The remaining residents of the Claremont Homes public housing development are running out of time.
They're already short of options.
The 50 or so households left in the low-rise complex near the southern edge of Herring Run Park on Baltimore's east side are being told they've got to move soon - no one's saying exactly when - to make way for a $100 million mixed-income community that includes Claremont and the adjacent demolished Freedom Village apartments.
In the past, residents in similar situations had the choice of being placed in other public housing complexes or being given a Section 8 housing voucher to be used in the private rental market - something that, given the state of the rental market, was an opportunity but no guarantee.
That was then.
The remaining residents of Claremont don't have that alternative. "There are no extra vouchers," says Christopher Shea, the city's associate deputy director of housing.
Just who's responsible for the state of affairs is unclear. Housing officials blame changes in the way the federal government allocates vouchers, which has resulted in a loss of about 2,000 rental certificates for the city. But a December federal audit report criticizes the city for failing to reform its Section 8 program fast enough to take advantage of available vouchers.
What is clear is that the result doesn't sit well with the residents, who say Claremont is a cut above the other complexes they're being directed to.
Opened as a complex for whites in the de jure era of segregated public housing, Claremont was about 75 percent African-American when it began emptying out a couple of years ago, residents say. Although vacant units outnumber occupied ones by 5 to 1 and residents complain about periodic gas outages, the complex is well-kept, with ample green space and rowhouse-style apartments set along winding roads.
It's a striking contrast with the brick and concrete complexes like Latrobe Homes, in the shadow of the prison complex, or Somerset Homes, on the edge of the blighted Middle East neighborhood. And it's nestled between the stable communities of Belair-Edison and Armistead Gardens.
"You can wake up in the morning and hear a bird instead of a gunshot," says longtime resident Angela Keene.
There may be an element of racial fear in some of the objections: One white resident acknowledges trepidation about moving to a development in an all-black neighborhood. But black residents say they, too, are fearful about drugs and crime they say is rampant in and around other complexes.
"I don't want to lose my son," says Karen Pailin, who has a 17-year-old.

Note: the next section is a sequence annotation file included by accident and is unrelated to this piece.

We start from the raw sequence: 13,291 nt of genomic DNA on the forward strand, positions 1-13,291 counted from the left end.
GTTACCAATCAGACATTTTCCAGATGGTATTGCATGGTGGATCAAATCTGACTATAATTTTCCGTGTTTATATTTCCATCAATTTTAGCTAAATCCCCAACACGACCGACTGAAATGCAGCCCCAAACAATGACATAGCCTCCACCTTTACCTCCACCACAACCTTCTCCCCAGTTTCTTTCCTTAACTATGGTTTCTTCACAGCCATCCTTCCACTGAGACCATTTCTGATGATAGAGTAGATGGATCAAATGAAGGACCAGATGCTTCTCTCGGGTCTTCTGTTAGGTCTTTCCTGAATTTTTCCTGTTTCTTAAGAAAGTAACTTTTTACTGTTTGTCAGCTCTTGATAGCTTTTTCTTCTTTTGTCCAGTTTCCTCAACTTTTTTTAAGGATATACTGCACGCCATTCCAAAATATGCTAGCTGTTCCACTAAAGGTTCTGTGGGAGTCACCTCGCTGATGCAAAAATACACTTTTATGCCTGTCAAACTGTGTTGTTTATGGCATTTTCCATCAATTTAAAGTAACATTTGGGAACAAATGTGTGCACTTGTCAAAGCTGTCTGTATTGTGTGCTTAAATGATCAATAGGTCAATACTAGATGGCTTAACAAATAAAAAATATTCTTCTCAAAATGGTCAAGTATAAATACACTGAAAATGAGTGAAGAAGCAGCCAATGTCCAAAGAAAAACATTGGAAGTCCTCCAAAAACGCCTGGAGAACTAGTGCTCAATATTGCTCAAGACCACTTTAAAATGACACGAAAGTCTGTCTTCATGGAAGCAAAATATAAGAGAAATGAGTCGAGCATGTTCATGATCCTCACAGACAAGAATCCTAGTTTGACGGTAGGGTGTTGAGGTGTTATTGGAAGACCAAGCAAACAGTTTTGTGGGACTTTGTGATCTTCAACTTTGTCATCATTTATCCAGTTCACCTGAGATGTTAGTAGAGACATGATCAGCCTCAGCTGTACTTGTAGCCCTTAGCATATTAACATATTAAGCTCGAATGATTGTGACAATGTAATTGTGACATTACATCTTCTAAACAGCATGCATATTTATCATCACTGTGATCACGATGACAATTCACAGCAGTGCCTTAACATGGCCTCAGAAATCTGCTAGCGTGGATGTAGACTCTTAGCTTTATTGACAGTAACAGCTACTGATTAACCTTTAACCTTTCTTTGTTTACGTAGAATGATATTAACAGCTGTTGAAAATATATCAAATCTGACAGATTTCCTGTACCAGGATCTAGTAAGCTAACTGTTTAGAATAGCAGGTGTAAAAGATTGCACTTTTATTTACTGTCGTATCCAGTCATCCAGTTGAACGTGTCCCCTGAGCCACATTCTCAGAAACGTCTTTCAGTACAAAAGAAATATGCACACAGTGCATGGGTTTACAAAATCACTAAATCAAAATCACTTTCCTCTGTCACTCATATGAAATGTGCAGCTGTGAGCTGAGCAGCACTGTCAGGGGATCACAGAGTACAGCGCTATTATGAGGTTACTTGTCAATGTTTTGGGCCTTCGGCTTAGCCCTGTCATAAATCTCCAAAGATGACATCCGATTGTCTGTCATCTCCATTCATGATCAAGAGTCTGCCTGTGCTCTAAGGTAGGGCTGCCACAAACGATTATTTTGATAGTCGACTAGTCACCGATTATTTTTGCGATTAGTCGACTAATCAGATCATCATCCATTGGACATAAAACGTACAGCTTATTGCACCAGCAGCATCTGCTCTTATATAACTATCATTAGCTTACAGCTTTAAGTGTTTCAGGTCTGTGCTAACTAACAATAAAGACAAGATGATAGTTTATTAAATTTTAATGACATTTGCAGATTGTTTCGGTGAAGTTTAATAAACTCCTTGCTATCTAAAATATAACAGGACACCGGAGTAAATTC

What that says about conditions in the other complexes is a subject for another time.
For the record, city housing Commissioner Paul T. Graziano defends the other public housing developments, saying, "pretty much all are in much better shape than Claremont." He describes the residents' plight as an "unfortunate but temporary situation" that will be remedied once the redevelopment by a team led by Penrose Properties is completed.
Some residents are on the waiting list for certificates to be used in the surrounding counties under the terms of a partial settlement of a public housing discrimination lawsuit. But some don't qualify for the more stringent credit requirement of the program, and others don't want to move much beyond the city line.
"We prefer to just stay here," says Tina Porter, who lives at Claremont with her teenage son, and cleans and repairs carpet at the Baltimore Convention Center.
Indeed, the Housing Authority originally told Claremont residents they could remain until construction at Freedom Village was completed, then move into one of the 200 mixed-income rental and homeownership units planned for that site as Claremont was torn down and replaced by 165 market-rate units. But officials say they had to break that pledge as Claremont deteriorated more than expected, in part because of delays connected with the aforementioned lawsuit.
"We can't honestly say we can maintain that site up to a decent standard," Shea said.
Barbara Samuels, an American Civil Liberties Union lawyer, calls the city's strategy of forgoing maintenance "de facto demolition."
"My concern right now is the fact that people are being forced to go into troubled inner-city housing developments," she says. "My long-term concern is the loss of housing opportunities in one of the more livable developments."
Tina Porter has long-term and immediate concerns, too.
"I'd like to come back and buy a home," she says. "But I need somewhere to live in the meantime."